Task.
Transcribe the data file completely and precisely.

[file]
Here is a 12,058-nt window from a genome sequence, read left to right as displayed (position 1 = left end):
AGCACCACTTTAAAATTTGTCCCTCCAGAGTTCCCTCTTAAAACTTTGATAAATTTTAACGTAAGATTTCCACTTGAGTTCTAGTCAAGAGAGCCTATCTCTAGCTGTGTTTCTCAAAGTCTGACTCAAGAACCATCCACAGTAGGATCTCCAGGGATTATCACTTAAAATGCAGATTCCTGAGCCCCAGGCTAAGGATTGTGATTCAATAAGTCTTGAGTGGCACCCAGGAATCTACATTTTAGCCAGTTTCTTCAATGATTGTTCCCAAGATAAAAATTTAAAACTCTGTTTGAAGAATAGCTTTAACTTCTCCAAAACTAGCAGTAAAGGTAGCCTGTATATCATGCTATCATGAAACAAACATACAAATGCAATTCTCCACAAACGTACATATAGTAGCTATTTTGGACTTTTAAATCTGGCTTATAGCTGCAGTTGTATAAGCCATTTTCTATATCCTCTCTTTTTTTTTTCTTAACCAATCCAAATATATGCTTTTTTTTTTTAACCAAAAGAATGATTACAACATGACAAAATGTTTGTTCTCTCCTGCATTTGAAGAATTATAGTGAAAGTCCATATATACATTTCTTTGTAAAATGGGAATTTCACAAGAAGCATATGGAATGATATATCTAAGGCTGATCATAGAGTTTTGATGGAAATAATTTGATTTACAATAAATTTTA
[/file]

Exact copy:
Here is a 12,058-nt window from a genome sequence, read left to right as displayed (position 1 = left end):
AGCACCACTTTAAAATTTGTCCCTCCAGAGTTCCCTCTTAAAACTTTGATAAATTTTAACGTAAGATTTCCACTTGAGTTCTAGTCAAGAGAGCCTATCTCTAGCTGTGTTTCTCAAAGTCTGACTCAAGAACCATCCACAGTAGGATCTCCAGGGATTATCACTTAAAATGCAGATTCCTGAGCCCCAGGCTAAGGATTGTGATTCAATAAGTCTTGAGTGGCACCCAGGAATCTACATTTTAGCCAGTTTCTTCAATGATTGTTCCCAAGATAAAAATTTAAAACTCTGTTTGAAGAATAGCTTTAACTTCTCCAAAACTAGCAGTAAAGGTAGCCTGTATATCATGCTATCATGAAACAAACATACAAATGCAATTCTCCACAAACGTACATATAGTAGCTATTTTGGACTTTTAAATCTGGCTTATAGCTGCAGTTGTATAAGCCATTTTCTATATCCTCTCTTTTTTTTTTCTTAACCAATCCAAATATATGCTTTTTTTTTTTAACCAAAAGAATGATTACAACATGACAAAATGTTTGTTCTCTCCTGCATTTGAAGAATTATAGTGAAAGTCCATATATACATTTCTTTGTAAAATGGGAATTTCACAAGAAGCATATGGAATGATATATCTAAGGCTGATCATAGAGTTTTGATGGAAATAATTTGATTTACAATAAATTTTA